Upon entering the List Art Center lobby, it is impossible to miss the panoramic series of powerful black and white framed photographs on the walls. Expressive poses and dramatic lighting capture different phases of a woman’s life, all centered around a kitchen table.
The appropriately titled “Kitchen Table Series” by Carrie Mae Weems will be on display through Dec. 21. It accompanies Weems’ permanent pieces showcased in the gallery.
Weems, an influential contemporary American artist, is a recipient of the 2015 Ford Fellowship as well as the 2013 MacArthur “Genius Grant.” Her art is shown in renowned museums across the world, including the Tate Museum in London and the Solomon R. Guggenheim Museum and Metropolitan Museum of Art also in New York.
The exhibit, first shown in 1990, catalyzed the exploration of issues of identity, especially through photography. Jo-Ann Conklin, director of the David Winston Bell Gallery, commented on the innovative and progressive nature of Weems’ work. “It was done in 1990, which is an early period when people were starting to stage photographs,” she said. “As a black woman photographer who was recognized fairly early, (Weems) is very influential on younger artists dealing with race and identity.”
The series integrates themes on race, class, gender, motherhood and power, with each photograph accompanied by a poetic narrative that combines Weems’ perspective with references to popular songs such as “It’s only a Paper Moon,” written by Yip Harburg and Billy Rose.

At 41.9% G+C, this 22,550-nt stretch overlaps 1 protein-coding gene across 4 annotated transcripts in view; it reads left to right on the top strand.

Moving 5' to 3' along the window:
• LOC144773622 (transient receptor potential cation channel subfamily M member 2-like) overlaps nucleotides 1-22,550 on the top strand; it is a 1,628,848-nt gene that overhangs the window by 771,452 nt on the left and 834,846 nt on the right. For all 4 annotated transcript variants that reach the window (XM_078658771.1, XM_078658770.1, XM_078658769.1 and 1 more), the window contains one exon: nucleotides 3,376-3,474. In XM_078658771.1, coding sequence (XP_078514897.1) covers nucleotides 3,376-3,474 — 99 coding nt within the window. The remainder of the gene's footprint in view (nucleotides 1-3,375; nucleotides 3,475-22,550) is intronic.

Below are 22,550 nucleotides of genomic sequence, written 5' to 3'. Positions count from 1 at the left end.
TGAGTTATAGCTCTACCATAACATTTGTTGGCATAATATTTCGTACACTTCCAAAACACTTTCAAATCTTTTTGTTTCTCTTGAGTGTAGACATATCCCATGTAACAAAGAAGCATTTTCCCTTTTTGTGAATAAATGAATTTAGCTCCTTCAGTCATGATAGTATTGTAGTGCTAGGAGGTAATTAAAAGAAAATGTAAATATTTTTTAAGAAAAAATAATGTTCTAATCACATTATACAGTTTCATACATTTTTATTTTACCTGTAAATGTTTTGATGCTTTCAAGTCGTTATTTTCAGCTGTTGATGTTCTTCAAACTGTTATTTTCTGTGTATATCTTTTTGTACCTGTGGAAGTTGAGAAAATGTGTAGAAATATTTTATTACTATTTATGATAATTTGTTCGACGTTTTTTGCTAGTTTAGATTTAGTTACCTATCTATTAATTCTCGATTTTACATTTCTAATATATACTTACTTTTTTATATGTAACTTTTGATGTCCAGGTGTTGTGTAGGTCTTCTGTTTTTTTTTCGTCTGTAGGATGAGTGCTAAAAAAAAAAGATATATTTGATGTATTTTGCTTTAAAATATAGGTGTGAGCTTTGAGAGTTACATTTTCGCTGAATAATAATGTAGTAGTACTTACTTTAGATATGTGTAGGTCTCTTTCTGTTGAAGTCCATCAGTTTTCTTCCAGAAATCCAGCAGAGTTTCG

“You can build your own narrative, but she has also supplied a written narrative,” Conklin said, in reference to the accompanying text.
Weems employs realism in both the photographs and the accompanying texts to create an intimate and universal story. The artist manipulated a single setting to portray everything from romantic relationships, compassionate friendships and maternal love to racism, hardships and individuality. She also challenged the traditional notions of gender roles, as the female protagonist is the breadwinner of the family, and believed motherhood was “a punishment for Eve’s sin,” according to the photograph’s description.
The evocative images focus primarily on identity. “It shows you her roles as a lover, mother, scholar and a caretaker. That makes it relevant to all of us,” Conklin said.
To Paola Vasquez ’21, the photograph displaying the heroine with her hands on the table, gazing intently at the camera, was the most powerful. “Throughout the story, she is coming to know who she is,” Vasquez said. “Her experience with a man, friends and having a daughter, they all play a role in that. But who she is, is now solely described by herself.”